A Verdantix report claims cloud computing can massively reduce carbon emissions but security is a worry
A survey in the US has suggested that great energy savings can be made if corporates move their IT infrastructure to the cloud. The report from Verdantix was sponsored by AT&T as a Carbon Disclosure Project study and apparently confirms other studies in this area.
“Take the example of a global food and beverage firm with revenues of $10 billion (£6bn) which transitioned its HR [Human Resources] application to a public cloud. This firm could reduce CO2 emissions by 30,000 metric tons over five years. Financial benefits from more efficient use of IT hardware, reduced energy consumption from data centres and a reduced support team mean firms can achieve a payback in under a year,” claimed Stuart Neumann, a Verdantix senior manager who led the research.
Savings Apparent But Security Is A Hurdle
The report Cloud Computing: The IT Solution for the 21st Century forecast that savings will accrue as firms with revenues of over $1 billion (£610m) move towards 69 percent adoption of public and private cloud adoption by 2020. Verdantix calculates that in the US alone this could deliver cumulative carbon emissions reductions of 85.7 million tonnes each year – the equivalent of nearly 200 million barrels of oil.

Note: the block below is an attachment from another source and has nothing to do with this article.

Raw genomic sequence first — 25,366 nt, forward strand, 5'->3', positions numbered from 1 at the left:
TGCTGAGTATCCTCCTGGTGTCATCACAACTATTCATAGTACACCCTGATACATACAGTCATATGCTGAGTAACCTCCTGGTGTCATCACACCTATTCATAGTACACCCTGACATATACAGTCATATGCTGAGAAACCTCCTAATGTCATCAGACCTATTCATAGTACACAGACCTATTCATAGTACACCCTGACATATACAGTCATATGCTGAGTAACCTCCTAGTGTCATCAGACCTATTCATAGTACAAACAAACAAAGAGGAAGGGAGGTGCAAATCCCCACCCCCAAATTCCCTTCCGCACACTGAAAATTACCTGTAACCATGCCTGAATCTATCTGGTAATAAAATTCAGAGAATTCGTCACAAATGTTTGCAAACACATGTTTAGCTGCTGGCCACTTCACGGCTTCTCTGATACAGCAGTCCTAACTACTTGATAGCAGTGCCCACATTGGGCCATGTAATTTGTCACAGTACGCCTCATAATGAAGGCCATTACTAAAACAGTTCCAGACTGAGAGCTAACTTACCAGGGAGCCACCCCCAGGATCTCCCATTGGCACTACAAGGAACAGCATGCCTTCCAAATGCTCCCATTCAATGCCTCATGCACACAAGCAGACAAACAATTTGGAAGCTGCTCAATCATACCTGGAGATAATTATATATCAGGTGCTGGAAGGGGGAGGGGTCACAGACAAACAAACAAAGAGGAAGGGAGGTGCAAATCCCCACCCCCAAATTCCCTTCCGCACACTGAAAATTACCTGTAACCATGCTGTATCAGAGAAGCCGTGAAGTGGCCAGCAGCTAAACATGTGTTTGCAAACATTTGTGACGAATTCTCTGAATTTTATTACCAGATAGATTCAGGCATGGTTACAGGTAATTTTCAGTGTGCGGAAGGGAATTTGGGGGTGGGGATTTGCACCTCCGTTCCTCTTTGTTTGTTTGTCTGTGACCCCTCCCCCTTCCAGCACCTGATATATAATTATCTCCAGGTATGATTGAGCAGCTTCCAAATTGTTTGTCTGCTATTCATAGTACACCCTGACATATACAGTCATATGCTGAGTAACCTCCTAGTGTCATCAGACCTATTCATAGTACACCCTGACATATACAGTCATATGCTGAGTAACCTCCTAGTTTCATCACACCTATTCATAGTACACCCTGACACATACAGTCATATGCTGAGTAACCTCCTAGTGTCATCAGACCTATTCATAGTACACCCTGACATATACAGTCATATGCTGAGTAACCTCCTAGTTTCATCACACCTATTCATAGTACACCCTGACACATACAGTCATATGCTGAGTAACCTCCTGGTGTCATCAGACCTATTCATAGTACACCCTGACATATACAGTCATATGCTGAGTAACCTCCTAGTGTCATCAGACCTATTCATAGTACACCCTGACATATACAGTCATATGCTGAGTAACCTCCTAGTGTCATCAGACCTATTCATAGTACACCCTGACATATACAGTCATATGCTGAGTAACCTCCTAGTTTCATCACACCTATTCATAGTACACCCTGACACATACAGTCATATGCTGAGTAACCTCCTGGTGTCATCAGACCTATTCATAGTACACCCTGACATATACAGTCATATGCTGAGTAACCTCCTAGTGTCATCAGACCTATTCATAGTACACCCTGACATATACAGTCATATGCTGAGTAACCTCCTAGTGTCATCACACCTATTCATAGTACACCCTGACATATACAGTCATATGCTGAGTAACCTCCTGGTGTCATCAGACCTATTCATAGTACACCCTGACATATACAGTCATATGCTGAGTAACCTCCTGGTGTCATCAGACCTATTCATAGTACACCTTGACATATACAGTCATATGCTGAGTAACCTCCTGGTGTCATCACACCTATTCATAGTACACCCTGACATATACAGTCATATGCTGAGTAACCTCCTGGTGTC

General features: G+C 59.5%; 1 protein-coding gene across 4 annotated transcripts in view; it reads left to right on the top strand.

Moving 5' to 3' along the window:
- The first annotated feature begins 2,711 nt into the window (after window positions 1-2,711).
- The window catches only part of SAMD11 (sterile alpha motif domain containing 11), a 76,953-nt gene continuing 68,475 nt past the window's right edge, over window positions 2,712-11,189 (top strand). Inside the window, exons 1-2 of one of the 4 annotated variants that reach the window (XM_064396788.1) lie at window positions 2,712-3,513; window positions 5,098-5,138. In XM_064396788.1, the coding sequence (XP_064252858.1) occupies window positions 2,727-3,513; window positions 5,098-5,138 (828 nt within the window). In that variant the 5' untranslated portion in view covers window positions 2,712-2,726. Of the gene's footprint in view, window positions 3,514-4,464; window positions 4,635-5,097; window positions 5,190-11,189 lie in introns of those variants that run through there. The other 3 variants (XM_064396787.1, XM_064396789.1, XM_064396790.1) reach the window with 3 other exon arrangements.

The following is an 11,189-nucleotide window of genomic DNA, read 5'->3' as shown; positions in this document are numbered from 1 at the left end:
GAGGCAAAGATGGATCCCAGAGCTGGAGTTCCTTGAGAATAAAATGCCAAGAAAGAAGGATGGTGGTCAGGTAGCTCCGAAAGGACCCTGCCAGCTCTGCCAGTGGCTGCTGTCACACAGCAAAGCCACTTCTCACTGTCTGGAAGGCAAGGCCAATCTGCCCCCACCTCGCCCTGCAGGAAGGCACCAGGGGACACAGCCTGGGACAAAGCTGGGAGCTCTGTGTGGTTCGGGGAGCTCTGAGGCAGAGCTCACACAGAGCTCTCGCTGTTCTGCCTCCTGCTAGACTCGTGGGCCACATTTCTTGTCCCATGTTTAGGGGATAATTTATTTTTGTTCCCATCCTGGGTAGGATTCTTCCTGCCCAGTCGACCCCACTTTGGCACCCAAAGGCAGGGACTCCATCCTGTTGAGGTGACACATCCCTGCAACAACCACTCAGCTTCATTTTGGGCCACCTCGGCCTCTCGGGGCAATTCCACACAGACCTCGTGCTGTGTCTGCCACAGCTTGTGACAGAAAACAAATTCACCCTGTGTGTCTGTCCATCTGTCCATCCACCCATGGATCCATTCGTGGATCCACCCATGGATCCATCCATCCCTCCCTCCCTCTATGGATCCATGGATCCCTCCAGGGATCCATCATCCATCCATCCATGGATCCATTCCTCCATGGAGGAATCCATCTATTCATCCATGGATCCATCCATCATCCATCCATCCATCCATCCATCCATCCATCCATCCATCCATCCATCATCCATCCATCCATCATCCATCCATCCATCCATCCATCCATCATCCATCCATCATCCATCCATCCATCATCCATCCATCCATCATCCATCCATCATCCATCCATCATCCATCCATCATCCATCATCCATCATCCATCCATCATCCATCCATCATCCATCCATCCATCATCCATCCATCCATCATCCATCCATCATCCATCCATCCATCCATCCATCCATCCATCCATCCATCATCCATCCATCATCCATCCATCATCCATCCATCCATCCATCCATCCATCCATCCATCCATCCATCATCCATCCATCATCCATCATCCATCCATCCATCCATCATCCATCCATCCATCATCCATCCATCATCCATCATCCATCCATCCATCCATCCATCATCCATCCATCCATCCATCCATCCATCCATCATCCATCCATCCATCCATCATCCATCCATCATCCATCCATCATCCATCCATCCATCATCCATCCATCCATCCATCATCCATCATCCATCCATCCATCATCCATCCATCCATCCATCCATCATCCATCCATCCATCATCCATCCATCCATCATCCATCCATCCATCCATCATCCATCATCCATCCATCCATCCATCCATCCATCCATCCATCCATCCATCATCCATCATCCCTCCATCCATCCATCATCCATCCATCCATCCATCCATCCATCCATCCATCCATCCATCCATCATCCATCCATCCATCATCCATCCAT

“Our forecasts for US economy-wide carbon reductions and financial benefits depend on overcoming some key barriers” commented Janet Lin, a Verdantix senior manager in New York. “Concerns about data security and service reliability are rife so firms must articulate a strong business case.
“Calculating the subscription costs of cloud computing is easy but how can IT directors compare this to the cost of existing operations? They must analyse costs across the IT estate, including support staff, electricity and supporting infrastructure to make a financial case for cloud computing.”
The report said that security is a major roadblock on any mapped-out route to a cloud strategy. It was most frequently cited as a reason for not moving to a public cloud environment, with companies preferring to keep their data behind their own firewalls.
The report blames the cloud provisioners for this and states that: “this situation is only likely to change if cloud service providers accept liability for the data, removing the litigation risk, which currently sits with the customer, regarding data loss or leakage.”